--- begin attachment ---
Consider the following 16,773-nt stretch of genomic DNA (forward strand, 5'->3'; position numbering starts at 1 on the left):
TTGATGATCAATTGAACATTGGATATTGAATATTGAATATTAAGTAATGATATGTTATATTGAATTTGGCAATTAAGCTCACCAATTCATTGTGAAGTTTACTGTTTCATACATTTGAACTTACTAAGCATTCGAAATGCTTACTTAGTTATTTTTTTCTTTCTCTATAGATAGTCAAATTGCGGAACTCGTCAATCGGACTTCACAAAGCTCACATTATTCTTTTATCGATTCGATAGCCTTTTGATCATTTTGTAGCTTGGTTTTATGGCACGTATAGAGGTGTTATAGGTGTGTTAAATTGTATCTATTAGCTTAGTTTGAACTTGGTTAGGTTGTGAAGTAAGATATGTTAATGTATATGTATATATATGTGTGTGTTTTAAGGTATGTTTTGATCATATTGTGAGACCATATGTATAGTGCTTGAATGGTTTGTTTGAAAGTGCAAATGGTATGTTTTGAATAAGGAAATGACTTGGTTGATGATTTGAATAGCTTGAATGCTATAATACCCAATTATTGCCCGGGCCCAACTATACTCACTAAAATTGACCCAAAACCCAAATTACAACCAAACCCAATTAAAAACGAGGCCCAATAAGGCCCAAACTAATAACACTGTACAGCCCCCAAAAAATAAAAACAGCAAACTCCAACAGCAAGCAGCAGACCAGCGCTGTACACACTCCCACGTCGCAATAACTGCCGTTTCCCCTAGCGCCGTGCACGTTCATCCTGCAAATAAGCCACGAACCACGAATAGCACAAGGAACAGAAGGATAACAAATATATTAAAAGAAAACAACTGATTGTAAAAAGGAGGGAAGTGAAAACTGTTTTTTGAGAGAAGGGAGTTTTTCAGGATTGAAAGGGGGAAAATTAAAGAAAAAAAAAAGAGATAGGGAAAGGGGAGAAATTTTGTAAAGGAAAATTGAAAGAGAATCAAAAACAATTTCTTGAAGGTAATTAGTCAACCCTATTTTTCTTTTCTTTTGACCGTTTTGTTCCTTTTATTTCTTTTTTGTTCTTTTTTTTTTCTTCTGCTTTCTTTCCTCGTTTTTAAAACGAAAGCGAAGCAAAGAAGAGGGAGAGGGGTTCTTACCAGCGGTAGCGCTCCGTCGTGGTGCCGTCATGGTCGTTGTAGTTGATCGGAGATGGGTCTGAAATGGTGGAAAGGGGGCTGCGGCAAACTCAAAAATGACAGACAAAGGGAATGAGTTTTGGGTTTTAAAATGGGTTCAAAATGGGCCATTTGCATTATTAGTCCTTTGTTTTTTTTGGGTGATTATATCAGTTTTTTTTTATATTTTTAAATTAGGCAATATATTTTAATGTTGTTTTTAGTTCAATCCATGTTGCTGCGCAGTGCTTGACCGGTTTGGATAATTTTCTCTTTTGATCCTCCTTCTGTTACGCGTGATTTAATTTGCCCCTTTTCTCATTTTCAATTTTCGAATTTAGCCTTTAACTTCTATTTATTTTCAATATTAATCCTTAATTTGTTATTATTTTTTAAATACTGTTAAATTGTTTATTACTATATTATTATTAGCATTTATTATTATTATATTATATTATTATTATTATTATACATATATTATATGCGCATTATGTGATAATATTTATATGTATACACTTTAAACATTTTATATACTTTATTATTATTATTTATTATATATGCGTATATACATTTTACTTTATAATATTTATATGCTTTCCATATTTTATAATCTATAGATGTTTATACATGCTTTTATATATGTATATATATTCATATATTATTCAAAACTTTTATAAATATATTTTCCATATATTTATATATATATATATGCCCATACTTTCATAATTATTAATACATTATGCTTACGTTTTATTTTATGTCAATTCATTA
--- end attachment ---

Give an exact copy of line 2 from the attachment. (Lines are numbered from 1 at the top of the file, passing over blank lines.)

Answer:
TTGATGATCAATTGAACATTGGATATTGAATATTGAATATTAAGTAATGATATGTTATATTGAATTTGGCAATTAAGCTCACCAATTCATTGTGAAGTTTACTGTTTCATACATTTGAACTTACTAAGCATTCGAAATGCTTACTTAGTTATTTTTTTCTTTCTCTATAGATAGTCAAATTGCGGAACTCGTCAATCGGACTTCACAAAGCTCACATTATTCTTTTATCGATTCGATAGCCTTTTGATCATTTTGTAGCTTGGTTTTATGGCACGTATAGAGGTGTTATAGGTGTGTTAAATTGTATCTATTAGCTTAGTTTGAACTTGGTTAGGTTGTGAAGTAAGATATGTTAATGTATATGTATATATATGTGTGTGTTTTAAGGTATGTTTTGATCATATTGTGAGACCATATGTATAGTGCTTGAATGGTTTGTTTGAAAGTGCAAATGGTATGTTTTGAATAAGGAAATGACTTGGTTGATGATTTGAATAGCTTGAATGCTATAATACCCAATTATTGCCCGGGCCCAACTATACTCACTAAAATTGACCCAAAACCCAAATTACAACCAAACCCAATTAAAAACGAGGCCCAATAAGGCCCAAACTAATAACACTGTACAGCCCCCAAAAAATAAAAACAGCAAACTCCAACAGCAAGCAGCAGACCAGCGCTGTACACACTCCCACGTCGCAATAACTGCCGTTTCCCCTAGCGCCGTGCACGTTCATCCTGCAAATAAGCCACGAACCACGAATAGCACAAGGAACAGAAGGATAACAAATATATTAAAAGAAAACAACTGATTGTAAAAAGGAGGGAAGTGAAAACTGTTTTTTGAGAGAAGGGAGTTTTTCAGGATTGAAAGGGGGAAAATTAAAGAAAAAAAAAAGAGATAGGGAAAGGGGAGAAATTTTGTAAAGGAAAATTGAAAGAGAATCAAAAACAATTTCTTGAAGGTAATTAGTCAACCCTATTTTTCTTTTCTTTTGACCGTTTTGTTCCTTTTATTTCTTTTTTGTTCTTTTTTTTTTCTTCTGCTTTCTTTCCTCGTTTTTAAAACGAAAGCGAAGCAAAGAAGAGGGAGAGGGGTTCTTACCAGCGGTAGCGCTCCGTCGTGGTGCCGTCATGGTCGTTGTAGTTGATCGGAGATGGGTCTGAAATGGTGGAAAGGGGGCTGCGGCAAACTCAAAAATGACAGACAAAGGGAATGAGTTTTGGGTTTTAAAATGGGTTCAAAATGGGCCATTTGCATTATTAGTCCTTTGTTTTTTTTGGGTGATTATATCAGTTTTTTTTTATATTTTTAAATTAGGCAATATATTTTAATGTTGTTTTTAGTTCAATCCATGTTGCTGCGCAGTGCTTGACCGGTTTGGATAATTTTCTCTTTTGATCCTCCTTCTGTTACGCGTGATTTAATTTGCCCCTTTTCTCATTTTCAATTTTCGAATTTAGCCTTTAACTTCTATTTATTTTCAATATTAATCCTTAATTTGTTATTATTTTTTAAATACTGTTAAATTGTTTATTACTATATTATTATTAGCATTTATTATTATTATATTATATTATTATTATTATTATACATATATTATATGCGCATTATGTGATAATATTTATATGTATACACTTTAAACATTTTATATACTTTATTATTATTATTTATTATATATGCGTATATACATTTTACTTTATAATATTTATATGCTTTCCATATTTTATAATCTATAGATGTTTATACATGCTTTTATATATGTATATATATTCATATATTATTCAAAACTTTTATAAATATATTTTCCATATATTTATATATATATATATGCCCATACTTTCATAATTATTAATACATTATGCTTACGTTTTATTTTATGTCAATTCATTA